Having introduced the general theoretical toolbox we briefly described above, H&N then move on to discuss the shift from imperialism to Empire using as their point of reference the concept of sovereignty. They start out with the concept of modernity (distinguishing it from what they describe as the contemporary ‘postmodernity’) which they see as being defined by crisis, ‘a crisis that is born of the uninterrupted conflict between the immanent, constructive, creative forces and the transcendent power aimed at restoring order’ (p.76). They consider three attempts at resolving the crisis of modernity: the development of the modern sovereign state; the development of the concept of nation and the related concept of people; and, finally, the emergence of colonial sovereignty. Their conclusion is that while colonialism is dialectical, reality is not, thus parting partially from Marxist orthodoxy. As a summary of the above three attempts at resolving the crisis of modernity, they offer the following chain of representation: ‘the people representing the multitude, the nation representing the people, and the state representing the nation’ (p.134) – a chain which, we may add, stems from a quite confused analysis of the relationship between nation and state (H&N seem to believe that a nation automatically induces a nation-state). In this context, it is worth mentioning that H&N, in examining the passage from the paradigm of modern sovereignty toward the paradigm of imperial sovereignty, consider postmodernist and postcolonialist theories (and fundamentalisms in a different way) to be ‘important effects that reflect or trace the expansion of the world market and the passage of the form of sovereignty’ (p.138-139).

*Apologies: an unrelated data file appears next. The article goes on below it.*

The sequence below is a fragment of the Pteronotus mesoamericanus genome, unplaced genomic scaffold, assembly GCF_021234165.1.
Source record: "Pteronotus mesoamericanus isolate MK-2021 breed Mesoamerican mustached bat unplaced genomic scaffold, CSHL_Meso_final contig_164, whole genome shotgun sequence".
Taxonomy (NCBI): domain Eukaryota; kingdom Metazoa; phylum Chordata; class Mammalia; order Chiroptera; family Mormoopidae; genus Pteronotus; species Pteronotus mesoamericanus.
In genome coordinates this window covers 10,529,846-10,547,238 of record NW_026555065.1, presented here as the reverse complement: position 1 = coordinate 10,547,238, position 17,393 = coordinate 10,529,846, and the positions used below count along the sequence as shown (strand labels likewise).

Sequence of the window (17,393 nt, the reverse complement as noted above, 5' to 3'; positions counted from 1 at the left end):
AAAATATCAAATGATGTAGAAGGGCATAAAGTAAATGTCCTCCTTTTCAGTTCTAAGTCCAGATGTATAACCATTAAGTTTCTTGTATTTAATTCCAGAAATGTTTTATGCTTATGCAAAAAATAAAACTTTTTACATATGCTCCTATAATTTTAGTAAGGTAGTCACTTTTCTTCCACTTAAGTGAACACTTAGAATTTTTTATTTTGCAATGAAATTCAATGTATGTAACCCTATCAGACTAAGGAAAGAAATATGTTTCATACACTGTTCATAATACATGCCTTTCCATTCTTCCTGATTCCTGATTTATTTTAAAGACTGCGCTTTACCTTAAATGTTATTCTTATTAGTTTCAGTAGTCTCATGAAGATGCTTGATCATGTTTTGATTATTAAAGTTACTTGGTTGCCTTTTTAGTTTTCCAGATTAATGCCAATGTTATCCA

Their next goal is to describe today’s imperial sovereignty (i.e. sovereignty as it was constituted after the above passage). In this regard they examine the role the American Revolution played in the innovation of the genealogy of the concept of modern sovereignty, finding in it the basis on which a new imperial sovereignty has been formed. After a discussion of the imperialist tendency that has run throughout US history (the most prominent examples of which have been the exploitation of black labour and the Monroe Doctrine) H&N contend that the expansive tendency of Empire should be clearly distinguished from the expansionism of modern nation-states (p.166). Empire extends and consolidates the model of network power, while the space of imperial sovereignty is always open. The innovating element in their analysis is their view of Empire as a decentred and deterritorialising apparatus of rule that progressively incorporates the entire global realm within its open, expanding frontiers. In their view in the passage from imperialism to Empire ‘there is progressively less distinction between inside and outside.’ (p.187). They see imperial sovereignty as organized not around one central conflict but rather through a flexible network of microconflicts. Rather than crisis, they believe the concept that defines imperial sovereignty might be omni-crisis, or, more correctly, corruption (a corruption that they feel is not accidental but necessary, p.202).